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P3.021 Seroepidemiology to Evaluate Chlamydia Screening Programmes: Results from Two Surveys of Pgp3 Antibody in Residual Stored Serum Samples in England
  1. S C Woodhall1,
  2. P Horner2,
  3. K Soldan1,
  4. S Vieira3,
  5. G S Wills3,
  6. R Pebody1,
  7. E Stanford4,
  8. G Murphy1,
  9. N O Gill1,
  10. M O McClure3
  1. 1Health Protection Agency, London, UK
  2. 2University of Bristol, Bristol, UK
  3. 3Imperial College London, London, UK
  4. 4Health Protection Agency, Manchester, UK

Abstract

Background There have been substantial increases in chlamydia screening among young adults in England since the introduction of the National Chlamydia Screening Programme in 2003. The impact of the programme on the incidence of chlamydia in practise is unknown. We used stored sera to investigate trends in seroprevalence for chlamydia.

Methods Unlinked, anonymous, residual serum specimens were obtained from: (1) an approximate population-based collection, the Health Protection Agency Seroepidemiology Unit (SEU), consisting of sera submitted to laboratories in England for routine investigations (n = 4,732); (2) a higher STI-risk collection, the Unlinked Anonymous Survey of Genitourinary Medicine Clinic Attendees (GUMAnon), consisting of sera from women tested for syphilis in two GUM clinics (n = 5,431). Specimens from women aged 17–24, between 1993 and 2010 (SEU) and women aged < 20–34, between 1998 and 2009 (GUMAnon) were tested using an indirect IgG ELISA for chlamydia Pgp3 antibody.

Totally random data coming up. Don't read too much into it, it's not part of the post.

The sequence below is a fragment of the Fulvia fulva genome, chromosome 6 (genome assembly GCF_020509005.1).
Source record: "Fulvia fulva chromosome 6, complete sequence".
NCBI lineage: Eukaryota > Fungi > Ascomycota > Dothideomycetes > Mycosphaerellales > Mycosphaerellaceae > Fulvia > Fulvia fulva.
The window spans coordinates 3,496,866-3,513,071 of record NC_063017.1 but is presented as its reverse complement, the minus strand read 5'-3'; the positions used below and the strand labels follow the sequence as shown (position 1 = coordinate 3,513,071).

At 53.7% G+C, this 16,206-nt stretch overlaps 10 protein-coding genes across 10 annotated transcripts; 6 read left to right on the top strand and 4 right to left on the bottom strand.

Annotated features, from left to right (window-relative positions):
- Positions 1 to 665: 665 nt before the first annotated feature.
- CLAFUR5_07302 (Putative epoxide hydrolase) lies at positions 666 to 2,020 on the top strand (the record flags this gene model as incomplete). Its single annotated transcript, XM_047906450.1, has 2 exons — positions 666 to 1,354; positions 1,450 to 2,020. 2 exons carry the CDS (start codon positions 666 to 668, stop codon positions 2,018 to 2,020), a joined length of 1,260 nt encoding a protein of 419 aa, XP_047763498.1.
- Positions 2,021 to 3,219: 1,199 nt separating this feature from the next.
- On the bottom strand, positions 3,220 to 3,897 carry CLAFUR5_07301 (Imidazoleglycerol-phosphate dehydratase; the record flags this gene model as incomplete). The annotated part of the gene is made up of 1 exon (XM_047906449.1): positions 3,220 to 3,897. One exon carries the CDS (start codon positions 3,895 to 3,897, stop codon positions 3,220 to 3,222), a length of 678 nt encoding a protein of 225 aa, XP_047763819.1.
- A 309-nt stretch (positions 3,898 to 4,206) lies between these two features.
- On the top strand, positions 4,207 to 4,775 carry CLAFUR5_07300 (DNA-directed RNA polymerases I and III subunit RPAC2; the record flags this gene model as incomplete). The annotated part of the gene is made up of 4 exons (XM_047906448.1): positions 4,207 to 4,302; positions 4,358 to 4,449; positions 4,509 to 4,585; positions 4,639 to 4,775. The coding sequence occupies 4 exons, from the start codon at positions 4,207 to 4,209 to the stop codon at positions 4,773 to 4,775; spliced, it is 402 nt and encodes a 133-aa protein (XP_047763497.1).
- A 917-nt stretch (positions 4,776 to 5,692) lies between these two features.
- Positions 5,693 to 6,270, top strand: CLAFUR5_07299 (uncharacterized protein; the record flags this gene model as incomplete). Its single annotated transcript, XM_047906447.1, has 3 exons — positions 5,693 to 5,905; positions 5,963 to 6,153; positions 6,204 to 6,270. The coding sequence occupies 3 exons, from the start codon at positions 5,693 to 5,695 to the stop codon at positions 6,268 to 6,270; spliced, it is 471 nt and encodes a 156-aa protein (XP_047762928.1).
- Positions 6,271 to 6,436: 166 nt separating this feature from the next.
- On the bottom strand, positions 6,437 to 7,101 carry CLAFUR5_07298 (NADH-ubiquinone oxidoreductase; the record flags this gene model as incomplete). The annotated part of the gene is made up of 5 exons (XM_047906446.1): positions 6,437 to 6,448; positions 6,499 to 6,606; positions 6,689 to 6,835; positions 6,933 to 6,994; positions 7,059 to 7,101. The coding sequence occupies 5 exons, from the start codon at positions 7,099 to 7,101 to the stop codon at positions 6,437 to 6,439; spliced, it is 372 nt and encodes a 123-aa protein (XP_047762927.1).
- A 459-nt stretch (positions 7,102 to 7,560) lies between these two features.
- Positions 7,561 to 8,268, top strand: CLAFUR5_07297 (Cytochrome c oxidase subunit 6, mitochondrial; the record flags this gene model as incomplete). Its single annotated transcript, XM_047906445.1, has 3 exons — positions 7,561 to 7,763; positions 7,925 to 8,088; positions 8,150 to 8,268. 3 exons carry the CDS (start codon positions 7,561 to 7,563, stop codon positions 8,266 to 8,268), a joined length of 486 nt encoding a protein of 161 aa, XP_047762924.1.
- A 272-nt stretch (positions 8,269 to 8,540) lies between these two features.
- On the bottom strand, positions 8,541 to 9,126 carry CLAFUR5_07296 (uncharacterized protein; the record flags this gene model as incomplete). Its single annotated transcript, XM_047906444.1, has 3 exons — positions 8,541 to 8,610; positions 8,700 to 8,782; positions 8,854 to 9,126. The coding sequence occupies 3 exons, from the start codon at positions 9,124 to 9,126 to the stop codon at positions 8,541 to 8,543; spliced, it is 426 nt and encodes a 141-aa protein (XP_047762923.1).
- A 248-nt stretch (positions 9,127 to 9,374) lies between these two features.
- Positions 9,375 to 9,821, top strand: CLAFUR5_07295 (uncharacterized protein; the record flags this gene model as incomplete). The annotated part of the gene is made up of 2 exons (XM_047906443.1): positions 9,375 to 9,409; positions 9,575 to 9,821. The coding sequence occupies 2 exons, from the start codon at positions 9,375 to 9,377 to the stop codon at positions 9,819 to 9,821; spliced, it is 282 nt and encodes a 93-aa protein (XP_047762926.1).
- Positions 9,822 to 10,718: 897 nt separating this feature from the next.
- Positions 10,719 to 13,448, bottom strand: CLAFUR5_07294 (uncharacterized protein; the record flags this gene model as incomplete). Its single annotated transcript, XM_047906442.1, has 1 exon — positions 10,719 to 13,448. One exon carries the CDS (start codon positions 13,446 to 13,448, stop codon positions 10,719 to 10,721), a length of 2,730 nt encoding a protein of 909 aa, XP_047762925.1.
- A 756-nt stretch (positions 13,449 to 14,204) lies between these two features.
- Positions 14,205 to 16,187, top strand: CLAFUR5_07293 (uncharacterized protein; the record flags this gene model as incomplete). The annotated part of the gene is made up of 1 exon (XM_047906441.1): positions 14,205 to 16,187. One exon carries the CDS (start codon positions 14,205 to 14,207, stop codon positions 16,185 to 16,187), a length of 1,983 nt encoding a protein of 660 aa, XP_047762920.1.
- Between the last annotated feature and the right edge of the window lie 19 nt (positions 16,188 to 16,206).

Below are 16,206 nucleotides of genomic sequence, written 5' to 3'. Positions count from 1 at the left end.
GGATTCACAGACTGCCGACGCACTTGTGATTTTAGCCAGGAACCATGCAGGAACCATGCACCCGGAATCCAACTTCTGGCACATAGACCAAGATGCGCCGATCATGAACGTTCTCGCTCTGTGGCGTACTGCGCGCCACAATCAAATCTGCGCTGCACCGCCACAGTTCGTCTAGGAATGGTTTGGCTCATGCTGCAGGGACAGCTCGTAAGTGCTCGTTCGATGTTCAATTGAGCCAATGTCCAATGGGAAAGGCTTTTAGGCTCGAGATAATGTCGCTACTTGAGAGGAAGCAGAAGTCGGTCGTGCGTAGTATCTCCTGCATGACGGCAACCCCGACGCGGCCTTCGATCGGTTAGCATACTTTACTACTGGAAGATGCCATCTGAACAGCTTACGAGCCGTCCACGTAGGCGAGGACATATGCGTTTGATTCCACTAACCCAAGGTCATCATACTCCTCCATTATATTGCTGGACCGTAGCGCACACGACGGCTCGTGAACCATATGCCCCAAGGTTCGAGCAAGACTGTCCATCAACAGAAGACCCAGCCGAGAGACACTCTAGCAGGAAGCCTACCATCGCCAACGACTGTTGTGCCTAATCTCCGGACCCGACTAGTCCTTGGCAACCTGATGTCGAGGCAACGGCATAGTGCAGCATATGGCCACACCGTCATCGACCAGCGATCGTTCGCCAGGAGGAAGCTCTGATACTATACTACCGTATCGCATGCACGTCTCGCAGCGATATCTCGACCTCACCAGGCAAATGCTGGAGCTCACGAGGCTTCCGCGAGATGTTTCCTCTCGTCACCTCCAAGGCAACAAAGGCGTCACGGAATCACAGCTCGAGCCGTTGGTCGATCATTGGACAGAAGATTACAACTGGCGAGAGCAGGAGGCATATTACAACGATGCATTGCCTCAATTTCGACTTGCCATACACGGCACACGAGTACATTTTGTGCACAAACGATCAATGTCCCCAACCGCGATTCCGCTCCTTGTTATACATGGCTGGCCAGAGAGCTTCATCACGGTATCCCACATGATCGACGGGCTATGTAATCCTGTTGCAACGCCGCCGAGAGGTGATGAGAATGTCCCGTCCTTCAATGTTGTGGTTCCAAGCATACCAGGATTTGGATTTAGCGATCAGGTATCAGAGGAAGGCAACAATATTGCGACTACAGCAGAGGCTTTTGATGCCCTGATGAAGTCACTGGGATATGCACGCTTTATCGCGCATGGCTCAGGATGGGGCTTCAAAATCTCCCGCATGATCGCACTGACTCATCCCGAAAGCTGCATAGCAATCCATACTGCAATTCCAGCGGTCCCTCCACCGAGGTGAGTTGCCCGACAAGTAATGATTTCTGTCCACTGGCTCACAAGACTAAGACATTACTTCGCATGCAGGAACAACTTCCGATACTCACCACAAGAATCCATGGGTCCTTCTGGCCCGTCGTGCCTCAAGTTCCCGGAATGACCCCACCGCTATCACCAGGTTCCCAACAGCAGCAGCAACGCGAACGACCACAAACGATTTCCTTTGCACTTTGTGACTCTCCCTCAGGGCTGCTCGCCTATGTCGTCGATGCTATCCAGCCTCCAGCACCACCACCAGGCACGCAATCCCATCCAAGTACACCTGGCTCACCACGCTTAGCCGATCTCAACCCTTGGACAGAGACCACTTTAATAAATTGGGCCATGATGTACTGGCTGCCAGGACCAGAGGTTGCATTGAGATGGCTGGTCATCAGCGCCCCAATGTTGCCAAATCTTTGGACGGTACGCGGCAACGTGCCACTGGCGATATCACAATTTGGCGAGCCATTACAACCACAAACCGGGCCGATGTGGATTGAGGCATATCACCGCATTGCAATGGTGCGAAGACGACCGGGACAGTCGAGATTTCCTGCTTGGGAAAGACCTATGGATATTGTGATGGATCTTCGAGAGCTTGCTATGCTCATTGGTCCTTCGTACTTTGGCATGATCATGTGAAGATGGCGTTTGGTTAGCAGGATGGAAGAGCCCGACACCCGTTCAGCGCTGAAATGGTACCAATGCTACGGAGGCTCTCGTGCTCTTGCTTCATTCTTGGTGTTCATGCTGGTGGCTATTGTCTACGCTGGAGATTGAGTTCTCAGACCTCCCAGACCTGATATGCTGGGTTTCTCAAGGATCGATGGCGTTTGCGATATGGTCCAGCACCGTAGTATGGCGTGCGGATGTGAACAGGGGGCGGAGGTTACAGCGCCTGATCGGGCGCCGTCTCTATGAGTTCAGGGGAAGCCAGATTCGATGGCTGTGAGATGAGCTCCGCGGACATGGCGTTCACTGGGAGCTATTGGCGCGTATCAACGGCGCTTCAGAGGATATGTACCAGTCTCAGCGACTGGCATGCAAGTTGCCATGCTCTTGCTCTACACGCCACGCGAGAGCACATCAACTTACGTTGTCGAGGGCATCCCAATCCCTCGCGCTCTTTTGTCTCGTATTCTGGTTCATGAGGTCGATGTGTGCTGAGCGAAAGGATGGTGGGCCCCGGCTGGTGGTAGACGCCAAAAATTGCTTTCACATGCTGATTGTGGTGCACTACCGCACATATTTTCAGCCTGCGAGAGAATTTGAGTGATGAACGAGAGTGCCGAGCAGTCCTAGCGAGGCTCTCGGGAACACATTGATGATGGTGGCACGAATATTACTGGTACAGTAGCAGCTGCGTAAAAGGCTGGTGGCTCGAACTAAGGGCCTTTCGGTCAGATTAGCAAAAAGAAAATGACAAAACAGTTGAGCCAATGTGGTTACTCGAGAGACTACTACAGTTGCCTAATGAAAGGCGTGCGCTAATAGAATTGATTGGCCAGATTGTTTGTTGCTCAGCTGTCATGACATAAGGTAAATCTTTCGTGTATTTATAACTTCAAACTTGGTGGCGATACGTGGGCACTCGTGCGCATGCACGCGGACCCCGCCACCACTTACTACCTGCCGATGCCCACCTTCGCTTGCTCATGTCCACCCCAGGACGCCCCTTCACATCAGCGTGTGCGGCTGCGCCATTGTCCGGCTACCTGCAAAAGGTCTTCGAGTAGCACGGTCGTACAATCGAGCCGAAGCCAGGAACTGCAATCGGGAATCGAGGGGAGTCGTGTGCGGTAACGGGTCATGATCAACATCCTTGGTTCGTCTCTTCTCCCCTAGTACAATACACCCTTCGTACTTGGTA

Results In the SEU samples, seroprevalence amongst 17–24 year-olds increased between 1993 and 2002 (from 17% to 21%), and decreased between 2007 and 2010 (20% to 15%). The biggest decrease was among 20–21 year-olds (21% to 9%). In the GUMAnon samples, seroprevalence was consistently higher and declined in < 20 year olds between 2002 and 2009 (48% to 38%); no notable changes were seen in older ages. Seroprevalence was generally higher among older age groups within each collection.

Conclusions Pgp3 seroprevalence reflected known epidemiology of chlamydia infection with regard to increases between 1993–2002, by age and by risk. Given this, the decline in seroprevalence in recent years, particularly in younger age groups, suggests that the increased chlamydia screening during these years is changing the epidemiology of Pgp3 antibody-inducing chlamydia infection. Further exploration of Pgp3 seroprevalence as a tool for evaluation of chlamydia screening programmes is warranted.

  • chlamydia screening
  • Chlamydia trachomatis
  • Seroepidemiology

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